# Why is there a divider circuit here?

So I'm pretty new to electronics and just started playing around with the Arduino to learn the basics. In one of the projects there was just a simple button and 3 LEDs that are controlled by the Arduino. Following is the schematic:

As there is no explanation in the book as to why there's a 10KΩ resistor, I did some Googling as to why it's there. I found out it's a voltage divider and keeps a 5V $V_{out}$ into the Arduino 2 pin.

My question is, is this resistor necessary? I know it follows the following equation:

$$V_{out} = V_{in} \times \dfrac{R_2}{R_1 + R_2}$$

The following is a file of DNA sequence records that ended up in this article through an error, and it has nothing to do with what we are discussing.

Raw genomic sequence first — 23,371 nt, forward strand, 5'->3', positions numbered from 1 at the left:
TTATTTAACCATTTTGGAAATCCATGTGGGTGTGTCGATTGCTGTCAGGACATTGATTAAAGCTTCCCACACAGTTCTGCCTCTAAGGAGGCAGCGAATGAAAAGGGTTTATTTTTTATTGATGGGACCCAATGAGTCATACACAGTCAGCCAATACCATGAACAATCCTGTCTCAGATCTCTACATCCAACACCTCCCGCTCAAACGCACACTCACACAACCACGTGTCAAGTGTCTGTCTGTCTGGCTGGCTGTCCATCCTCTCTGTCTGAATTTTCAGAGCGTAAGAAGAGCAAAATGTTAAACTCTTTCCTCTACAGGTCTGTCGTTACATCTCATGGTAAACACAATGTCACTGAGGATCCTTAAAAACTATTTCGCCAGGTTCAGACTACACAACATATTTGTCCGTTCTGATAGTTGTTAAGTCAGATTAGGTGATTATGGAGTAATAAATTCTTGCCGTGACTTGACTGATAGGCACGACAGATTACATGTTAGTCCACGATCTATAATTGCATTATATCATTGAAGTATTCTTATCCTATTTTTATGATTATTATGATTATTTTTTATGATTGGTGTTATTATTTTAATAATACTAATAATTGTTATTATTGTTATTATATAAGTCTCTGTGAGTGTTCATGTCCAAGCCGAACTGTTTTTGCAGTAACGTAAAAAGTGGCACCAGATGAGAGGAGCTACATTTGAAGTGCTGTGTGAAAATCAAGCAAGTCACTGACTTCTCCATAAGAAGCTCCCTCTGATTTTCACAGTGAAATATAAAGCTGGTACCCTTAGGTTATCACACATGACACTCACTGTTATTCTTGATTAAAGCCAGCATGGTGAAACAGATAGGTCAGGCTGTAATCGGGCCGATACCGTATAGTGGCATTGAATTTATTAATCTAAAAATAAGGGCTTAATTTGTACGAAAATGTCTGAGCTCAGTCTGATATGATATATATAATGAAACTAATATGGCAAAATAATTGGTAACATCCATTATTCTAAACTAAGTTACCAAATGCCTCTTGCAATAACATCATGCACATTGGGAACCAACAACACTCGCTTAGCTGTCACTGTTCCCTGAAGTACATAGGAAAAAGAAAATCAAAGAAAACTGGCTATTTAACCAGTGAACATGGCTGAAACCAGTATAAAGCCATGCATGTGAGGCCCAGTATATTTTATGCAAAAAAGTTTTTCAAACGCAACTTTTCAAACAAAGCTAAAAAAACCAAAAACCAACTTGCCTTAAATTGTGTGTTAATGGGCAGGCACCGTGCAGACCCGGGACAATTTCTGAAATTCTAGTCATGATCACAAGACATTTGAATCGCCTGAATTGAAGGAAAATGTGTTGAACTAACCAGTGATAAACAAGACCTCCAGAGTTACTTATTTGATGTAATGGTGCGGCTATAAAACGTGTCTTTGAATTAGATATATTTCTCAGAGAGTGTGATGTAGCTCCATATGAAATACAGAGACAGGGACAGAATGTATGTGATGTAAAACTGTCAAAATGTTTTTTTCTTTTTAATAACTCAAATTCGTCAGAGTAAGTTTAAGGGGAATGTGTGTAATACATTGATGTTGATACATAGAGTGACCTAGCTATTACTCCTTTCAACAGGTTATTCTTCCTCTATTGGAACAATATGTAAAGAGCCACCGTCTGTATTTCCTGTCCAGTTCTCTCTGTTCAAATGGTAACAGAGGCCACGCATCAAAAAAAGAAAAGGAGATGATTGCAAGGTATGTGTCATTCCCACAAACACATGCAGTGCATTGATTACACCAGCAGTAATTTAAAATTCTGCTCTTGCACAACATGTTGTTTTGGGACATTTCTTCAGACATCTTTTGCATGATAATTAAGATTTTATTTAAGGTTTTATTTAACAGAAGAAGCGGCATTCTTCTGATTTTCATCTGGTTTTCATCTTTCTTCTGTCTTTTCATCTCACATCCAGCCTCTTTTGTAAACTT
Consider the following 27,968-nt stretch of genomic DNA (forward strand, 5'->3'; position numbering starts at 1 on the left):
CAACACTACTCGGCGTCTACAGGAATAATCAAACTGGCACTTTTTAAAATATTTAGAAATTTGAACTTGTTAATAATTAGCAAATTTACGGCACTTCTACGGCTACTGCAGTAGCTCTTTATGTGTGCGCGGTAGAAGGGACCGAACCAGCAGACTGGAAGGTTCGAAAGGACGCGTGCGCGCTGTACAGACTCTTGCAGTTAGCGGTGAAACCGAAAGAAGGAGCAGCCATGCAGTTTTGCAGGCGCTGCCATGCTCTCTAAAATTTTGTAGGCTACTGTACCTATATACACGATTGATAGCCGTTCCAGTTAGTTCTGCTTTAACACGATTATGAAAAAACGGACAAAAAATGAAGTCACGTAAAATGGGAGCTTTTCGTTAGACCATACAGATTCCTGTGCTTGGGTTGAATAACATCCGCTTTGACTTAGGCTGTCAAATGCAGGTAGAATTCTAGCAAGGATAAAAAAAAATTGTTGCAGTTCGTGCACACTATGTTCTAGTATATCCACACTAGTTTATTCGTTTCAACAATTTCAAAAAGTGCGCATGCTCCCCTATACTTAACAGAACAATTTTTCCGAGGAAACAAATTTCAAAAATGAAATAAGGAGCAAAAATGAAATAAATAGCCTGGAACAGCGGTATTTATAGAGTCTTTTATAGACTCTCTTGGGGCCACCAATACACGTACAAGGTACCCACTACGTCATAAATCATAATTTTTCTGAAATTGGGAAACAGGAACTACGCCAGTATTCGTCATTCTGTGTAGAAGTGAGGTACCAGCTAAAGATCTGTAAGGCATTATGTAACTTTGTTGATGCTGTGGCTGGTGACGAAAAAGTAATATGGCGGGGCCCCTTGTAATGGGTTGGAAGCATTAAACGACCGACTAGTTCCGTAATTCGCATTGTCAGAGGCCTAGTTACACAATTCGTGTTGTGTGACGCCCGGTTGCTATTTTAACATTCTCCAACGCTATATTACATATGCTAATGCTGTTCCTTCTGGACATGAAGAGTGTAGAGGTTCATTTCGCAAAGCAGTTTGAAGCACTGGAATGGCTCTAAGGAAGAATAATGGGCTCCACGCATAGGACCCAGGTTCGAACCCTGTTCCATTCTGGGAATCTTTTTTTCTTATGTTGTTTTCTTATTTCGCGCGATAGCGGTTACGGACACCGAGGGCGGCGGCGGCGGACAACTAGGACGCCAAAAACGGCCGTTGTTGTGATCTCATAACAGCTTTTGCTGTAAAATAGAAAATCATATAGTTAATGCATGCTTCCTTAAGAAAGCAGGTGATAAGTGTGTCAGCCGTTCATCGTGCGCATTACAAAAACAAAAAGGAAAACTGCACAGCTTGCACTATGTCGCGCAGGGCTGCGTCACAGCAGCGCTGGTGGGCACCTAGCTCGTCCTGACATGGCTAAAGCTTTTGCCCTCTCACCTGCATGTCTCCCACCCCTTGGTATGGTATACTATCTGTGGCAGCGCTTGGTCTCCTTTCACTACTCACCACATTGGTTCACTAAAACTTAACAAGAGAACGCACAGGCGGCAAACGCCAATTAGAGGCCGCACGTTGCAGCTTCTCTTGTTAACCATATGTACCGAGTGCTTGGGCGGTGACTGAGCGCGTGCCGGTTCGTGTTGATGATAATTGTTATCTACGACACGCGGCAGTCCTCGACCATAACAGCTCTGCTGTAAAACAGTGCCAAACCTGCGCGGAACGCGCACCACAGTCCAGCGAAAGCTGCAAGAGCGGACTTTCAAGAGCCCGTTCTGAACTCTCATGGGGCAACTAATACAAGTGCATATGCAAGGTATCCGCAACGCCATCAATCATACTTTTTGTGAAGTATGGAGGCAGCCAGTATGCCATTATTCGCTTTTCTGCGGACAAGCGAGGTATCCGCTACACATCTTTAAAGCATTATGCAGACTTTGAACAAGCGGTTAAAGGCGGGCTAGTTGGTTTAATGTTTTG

So if there's no $R_2$, I'd be dividing 0 by 0. In which I'm guessing it's a short circuit? But any resistor of like 1Ω would still allow the 5V $V_{out}$. Which would mean that any resistor avoids short circuits? What if I don't connect it to ground at all? Can't it flow just directly from 5V to pin 2 through some internal ground?

I'm kind of reluctant to just try it out myself and see what happens out of fear I'm going to fry some components.

R2 is 10k. R1 is milliohms (im guessing 10) resistance of the switch. When the switch is closed the voltage would be approximately 5 * (10k / 10000.01) which is basically 5V (it is reduced by maybe 5 microvolts if my estimations are accurate